Guest Blogger : Travis Barnes
Travis Barnes lives in central Victoria with his wife and two daughters. He is an associate minister with the Churches of Christ denomination. Travis loves to help people find their God-given calling and encourage people to walk with Jesus into the unique adventure he has for each person.
Today, I like to again welcome guest blogger, Travis Barnes to my site. He recently wrote this article for Christian Today in regard to theological study.
The Bible College Myth
I was 20 years old when I received a phone call that dramatically changed my life. A few years earlier I joined a Scripture Union mission team. I remained on team for many years in time becoming the mission director. While I was directing my first mission I had a visitor come to see me; the boss of Scripture Union. I was enthusiastic to tell him all my plans for the mission.
A few weeks later the phone rang; it was the Scripture Union boss and this time he was offering me a job. I was an unconventional choice for a ministry position. I was 20 years old with no formal qualifications and only a few beach missions for experience. I read the bible but had never been anywhere near a bible college.
For the next five years I worked at Scripture Union recruiting and equipping volunteer teams to lead outreach ministries and share the gospel with an unchurched audience. My time leading at Scripture Union was great preparation for ministering in a local Church. I learnt much about theology and much about how to lead ministry teams. It’s a pity none of that mattered to churches.
Bible College is king
Churches considered my Scripture Union experiences interesting but what they really valued was years in a bible college. In the eyes of many a bible college degree was the most appropriate training for church ministry.
I think that’s worth questioning.
Whilst at 20 I’d never been near a bible college. I’ve now been to three of them. I completed a diploma then a degree and I’m currently completing post graduate studies. Here are some reflections on the merits and weaknesses of bible college training.
Bible Colleges do well training people to be biblically sound
I believe Bible College does a good job preparing someone to think theologically. It equips students to know the bible, understand its various genres and to consider big issues through a theological lens. It does well at providing students with a background into church history and how theology shapes missional practices. These are good things to be learning.
Bible Colleges struggle to train students for practical ministry
While bible colleges do well at providing students with a theological grounding, my experience suggests they fall short preparing students for practical real-world ministry. I’ve noted numerous Bible College graduates, who despite meeting the academic criteria to pass their courses, struggled to lead ministry teams, deal with conflict, set vision collaboratively and equip people to share faith in everyday life. Numerous people leave Bible College as competent theologians but poor missional practitioners.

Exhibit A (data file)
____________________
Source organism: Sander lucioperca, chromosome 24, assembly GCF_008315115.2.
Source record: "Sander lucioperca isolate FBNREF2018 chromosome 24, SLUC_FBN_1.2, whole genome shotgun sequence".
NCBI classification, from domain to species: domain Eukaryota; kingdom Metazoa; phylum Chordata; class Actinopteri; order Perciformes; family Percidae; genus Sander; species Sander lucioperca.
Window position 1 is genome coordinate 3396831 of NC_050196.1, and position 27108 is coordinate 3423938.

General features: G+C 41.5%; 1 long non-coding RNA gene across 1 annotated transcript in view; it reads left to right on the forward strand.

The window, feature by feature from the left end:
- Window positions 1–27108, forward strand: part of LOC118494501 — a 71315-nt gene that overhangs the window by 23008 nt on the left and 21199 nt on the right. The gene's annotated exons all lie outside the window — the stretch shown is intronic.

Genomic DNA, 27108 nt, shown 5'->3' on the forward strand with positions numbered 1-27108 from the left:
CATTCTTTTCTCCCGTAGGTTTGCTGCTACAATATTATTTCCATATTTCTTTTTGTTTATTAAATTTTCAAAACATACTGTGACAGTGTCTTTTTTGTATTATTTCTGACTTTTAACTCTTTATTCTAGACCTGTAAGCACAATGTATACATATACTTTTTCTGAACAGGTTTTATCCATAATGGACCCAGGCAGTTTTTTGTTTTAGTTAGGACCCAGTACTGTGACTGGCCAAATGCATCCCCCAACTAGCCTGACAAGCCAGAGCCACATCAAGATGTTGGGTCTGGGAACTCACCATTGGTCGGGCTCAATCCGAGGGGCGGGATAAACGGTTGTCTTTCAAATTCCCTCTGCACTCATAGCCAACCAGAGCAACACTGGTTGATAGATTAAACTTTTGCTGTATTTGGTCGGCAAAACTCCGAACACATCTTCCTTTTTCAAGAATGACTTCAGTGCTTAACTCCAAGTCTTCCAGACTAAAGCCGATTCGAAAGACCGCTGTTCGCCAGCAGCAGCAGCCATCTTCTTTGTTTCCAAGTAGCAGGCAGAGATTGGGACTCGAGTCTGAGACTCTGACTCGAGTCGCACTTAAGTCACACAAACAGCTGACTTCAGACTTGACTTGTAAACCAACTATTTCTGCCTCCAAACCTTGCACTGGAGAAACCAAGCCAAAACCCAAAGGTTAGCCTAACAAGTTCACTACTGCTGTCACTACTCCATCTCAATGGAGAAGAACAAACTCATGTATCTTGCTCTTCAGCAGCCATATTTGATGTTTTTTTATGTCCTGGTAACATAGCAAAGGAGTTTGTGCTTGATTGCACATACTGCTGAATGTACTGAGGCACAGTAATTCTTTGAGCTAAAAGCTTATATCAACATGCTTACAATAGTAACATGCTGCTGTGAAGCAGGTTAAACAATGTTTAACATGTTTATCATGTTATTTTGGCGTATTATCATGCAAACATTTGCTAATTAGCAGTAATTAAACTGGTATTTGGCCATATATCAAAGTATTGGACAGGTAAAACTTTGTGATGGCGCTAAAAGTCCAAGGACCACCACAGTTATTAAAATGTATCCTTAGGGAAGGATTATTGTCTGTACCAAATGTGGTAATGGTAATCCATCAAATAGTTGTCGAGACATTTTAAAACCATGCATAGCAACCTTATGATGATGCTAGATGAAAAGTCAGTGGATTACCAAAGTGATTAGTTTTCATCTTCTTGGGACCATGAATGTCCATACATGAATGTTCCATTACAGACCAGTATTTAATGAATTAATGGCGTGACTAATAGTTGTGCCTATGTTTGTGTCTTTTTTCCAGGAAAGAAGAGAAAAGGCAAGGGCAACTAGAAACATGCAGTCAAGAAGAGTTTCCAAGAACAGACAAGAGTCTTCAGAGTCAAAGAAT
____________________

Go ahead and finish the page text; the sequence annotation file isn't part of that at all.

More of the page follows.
Bible colleges recognise there is a need to prepare students for the real world of ministry and attempt to incorporate practical assessments into their curriculums. There’s a world of difference however between writing an assignment on leading teams and leading a team for real.
In an episode of the Big Bang Theory, Sheldon Cooper learnt to swim using the internet. He claimed: “The skills are transferrable; I just have no interest in going in the water”. Unfortunately Bible Colleges tend to assess practical training in an academic manner, resulting in students submitting highly researched and referenced assignments that tell us little about whether they can use those practical skills on the ground.
Bible College might make you too academic
It shouldn’t surprise that Bible Colleges have a strong bent toward the theoretical. They’re academic institutions and everyone working in them has been immersed in an academic culture. I was frequently corrected by lecturers for having assignments that sounded more like sermons than academic essays. I would reply that it’s better to have academic essays sounding like sermons than to have sermons sounding like academic essays! Regrettably there are plenty of qualified ministers who have been through Bible College who preach like academics. They preach theologically deep sermons that in many cases fail to connect with the lives of ordinary people.
A change in thinking
Bible Colleges will continue to evolve and hopefully will find ways to provide more authentic practical training and assessment. The biggest thing that needs to change is the thinking of Christians when it comes to what constitutes a well-trained minister. Rather than simply assessing a potential minister’s academic record, churches should value, just as heavily, a potential minister’s hands-on-experiences as a missional leader.
Churches should give greater consideration to potential ministers who have devoted time to serving with missionary groups like Scripture Union, YWAM, Young Life, those involved with camping, schoolies or university ministry and those who have served as chaplains, scripture teachers and youth group leaders. Such potential ministers with runs on the board as missional leaders could undertake theological studies at Bible College while they serve a church. It’s preferable to add theological training to someone who is a good missional practitioner than to try turning an academic theologian into a missional leader.
Future Christian ministers should study at Bible College but it shouldn’t be the sum total of their ministry preparation. It’s a myth that Bible College alone produces well prepared Christian leaders. Its time more people acknowledged that.